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The Cougar Hunter and the Mineralogist: Willis and John Stark, Brothers

sepia toned photo, man seated on rock with full beard holding hat, man standing beside him, clean-shaven holding hat, seascape background

Willis and John Stark [1890] Professional Photographer

Willis Otis Stark was born in California on December 13th, 1858, before his family’s emigration north. He arrived with his parents, Silvia and Lewis, his grand-parents, Howard and Hannah Estes, and his older sister Emma.

John Edmond Stark was born on November 26, 1860 after the family settled at their home on Salt Spring Island, B.C.

When they arrived on Salt Spring Island, the family had to clear land and raise livestock, with very little extra help. When young Willis saw his teen-aged mother weeping, he comforted her. “Don’t cry. Ma. Let’s go home.” The only home he knew was in California.

The Stark island farm was very successful. In spite of this success, in March 1873, their father, mother, and sisters moved to a farm in the Cedar area near Nanaimo, on Vancouver Island. However, after a few years Sylvia returned to the farm on Salt Spring Island; managing the island farm with her son Willis.

black and white professional portrait, young man, dark hair and moustache wearing formal suit with cravat.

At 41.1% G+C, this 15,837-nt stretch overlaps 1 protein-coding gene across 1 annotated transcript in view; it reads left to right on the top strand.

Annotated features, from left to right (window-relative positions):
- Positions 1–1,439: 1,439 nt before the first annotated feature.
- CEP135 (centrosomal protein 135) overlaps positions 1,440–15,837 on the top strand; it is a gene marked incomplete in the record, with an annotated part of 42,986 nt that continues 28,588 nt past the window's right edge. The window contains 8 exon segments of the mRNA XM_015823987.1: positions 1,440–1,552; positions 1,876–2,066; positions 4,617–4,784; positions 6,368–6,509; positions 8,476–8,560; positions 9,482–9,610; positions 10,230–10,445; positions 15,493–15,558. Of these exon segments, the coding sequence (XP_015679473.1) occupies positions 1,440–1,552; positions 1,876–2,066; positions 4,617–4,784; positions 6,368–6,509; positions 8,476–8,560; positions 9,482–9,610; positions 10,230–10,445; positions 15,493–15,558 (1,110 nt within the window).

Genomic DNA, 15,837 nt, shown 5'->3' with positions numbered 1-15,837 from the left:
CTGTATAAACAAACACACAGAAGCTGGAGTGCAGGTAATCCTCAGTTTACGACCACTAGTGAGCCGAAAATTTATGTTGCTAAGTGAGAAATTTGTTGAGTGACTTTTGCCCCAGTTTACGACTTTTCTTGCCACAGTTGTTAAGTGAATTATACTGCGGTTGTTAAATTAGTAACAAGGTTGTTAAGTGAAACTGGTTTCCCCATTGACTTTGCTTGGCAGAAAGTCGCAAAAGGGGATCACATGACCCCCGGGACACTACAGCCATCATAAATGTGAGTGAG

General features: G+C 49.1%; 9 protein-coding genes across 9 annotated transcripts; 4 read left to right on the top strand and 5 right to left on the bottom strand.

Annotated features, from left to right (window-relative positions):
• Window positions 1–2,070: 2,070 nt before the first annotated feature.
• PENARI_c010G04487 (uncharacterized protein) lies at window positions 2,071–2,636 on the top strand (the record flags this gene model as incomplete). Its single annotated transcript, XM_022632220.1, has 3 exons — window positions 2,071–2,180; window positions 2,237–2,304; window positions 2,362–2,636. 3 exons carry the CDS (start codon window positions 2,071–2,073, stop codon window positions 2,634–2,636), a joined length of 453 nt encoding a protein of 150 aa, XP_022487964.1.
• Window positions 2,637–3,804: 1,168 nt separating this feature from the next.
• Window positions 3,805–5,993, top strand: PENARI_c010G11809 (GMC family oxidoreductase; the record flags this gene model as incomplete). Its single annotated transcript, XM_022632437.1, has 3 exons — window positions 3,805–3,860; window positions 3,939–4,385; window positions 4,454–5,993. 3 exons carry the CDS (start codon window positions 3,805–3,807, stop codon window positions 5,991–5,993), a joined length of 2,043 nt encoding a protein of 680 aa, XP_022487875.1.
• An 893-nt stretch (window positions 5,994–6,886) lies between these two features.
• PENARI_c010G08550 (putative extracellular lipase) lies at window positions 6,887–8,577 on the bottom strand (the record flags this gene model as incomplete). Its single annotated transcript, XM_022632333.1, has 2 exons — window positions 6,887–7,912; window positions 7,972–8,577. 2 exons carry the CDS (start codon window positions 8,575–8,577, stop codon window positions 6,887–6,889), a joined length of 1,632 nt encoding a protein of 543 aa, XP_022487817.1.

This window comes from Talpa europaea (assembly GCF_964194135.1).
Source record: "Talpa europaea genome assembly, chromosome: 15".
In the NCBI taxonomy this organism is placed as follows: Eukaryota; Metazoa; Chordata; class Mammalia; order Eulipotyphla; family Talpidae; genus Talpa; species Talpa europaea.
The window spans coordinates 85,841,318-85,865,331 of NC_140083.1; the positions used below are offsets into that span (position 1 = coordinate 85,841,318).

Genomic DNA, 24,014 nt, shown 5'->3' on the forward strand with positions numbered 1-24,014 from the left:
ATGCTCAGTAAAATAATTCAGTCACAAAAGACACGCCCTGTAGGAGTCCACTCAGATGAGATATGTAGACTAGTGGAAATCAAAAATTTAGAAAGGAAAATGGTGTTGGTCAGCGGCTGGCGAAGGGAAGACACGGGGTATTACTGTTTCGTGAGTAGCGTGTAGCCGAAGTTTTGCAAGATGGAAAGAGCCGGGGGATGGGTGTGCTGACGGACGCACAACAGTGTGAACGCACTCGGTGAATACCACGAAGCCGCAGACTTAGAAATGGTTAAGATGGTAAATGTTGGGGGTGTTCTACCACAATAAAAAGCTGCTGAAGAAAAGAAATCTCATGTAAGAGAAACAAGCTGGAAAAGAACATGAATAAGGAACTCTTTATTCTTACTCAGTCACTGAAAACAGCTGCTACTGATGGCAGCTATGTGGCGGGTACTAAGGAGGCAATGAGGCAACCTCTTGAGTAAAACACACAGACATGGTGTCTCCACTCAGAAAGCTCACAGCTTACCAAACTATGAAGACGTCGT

Willis Otis Stark as a young man (circa 1870, age about 18)

Willis became a well-known hunter, and stayed on the island; he felt it was his duty to take care of his mother.

John left the Island to travel north, becoming a well-known prospector and mineralogist. He was the owner of several mining properties near Kitimat, B.C. and spent his time prospecting. He was caretaker at the Dolly Varden mine and a highly respected citizen of Alice Arms, B.C.

Willis Stark had two hunting dogs and was called upon whenever a cougar was seen. “He was a tremendous hunter, I mean, you know, we had a lot of cougars that roamed the island and killed the livestock, especially cows and sheep and lambs. He had a couple of good dogs, and he would track them down. And incidentally, Willis Stark and some of these early settlers used to make quite a good living out of selling a carcass of deer. They would shoot a deer and ship it by the CPR to Victoria or to Vancouver, for ten dollars a carcass, which was a lot of money, sometimes five dollars and for two dollars for a pheasant or a brace of grouse; because game was very plentiful in those days.” Interview with Desmond Crofton, Salt Spring Island Archives.

man with full beard, holding rifle upright, dog to the left, cougar carcase hanging on right, estimated length paws to tail is 9 feet.

Willis Stark with a cougar that he has shot on Salt Spring Island (circa 1900)

When their father, Louis, died mysteriously at his Nanaimo farm in 1895; the brothers were both involved in writing letters to the inquest, but nothing conclusive was discovered.

John died of a sudden illness in 1930 at the age of 71; Willis died in 1943 at the age of 86.  Sylvia outlived her sons. She died on November 7, 1944 at the age of 105.

The Stark brothers, neither married, are both buried at Ganges Community Cemetery, Salt Spring Island along with their grandfather, Howard Estes, their mother Silvia, and their three sisters, Emma, Marie, and Louise.

Salt Spring Island Archives, Estes/Stark Collection;
Marie Stark Wallace “The History of the Stark Family”Gulf Islands Driftwood 1979 – 1980;
Desmond Crofton Interview, Audio File 8, Salt Spring Island Archives.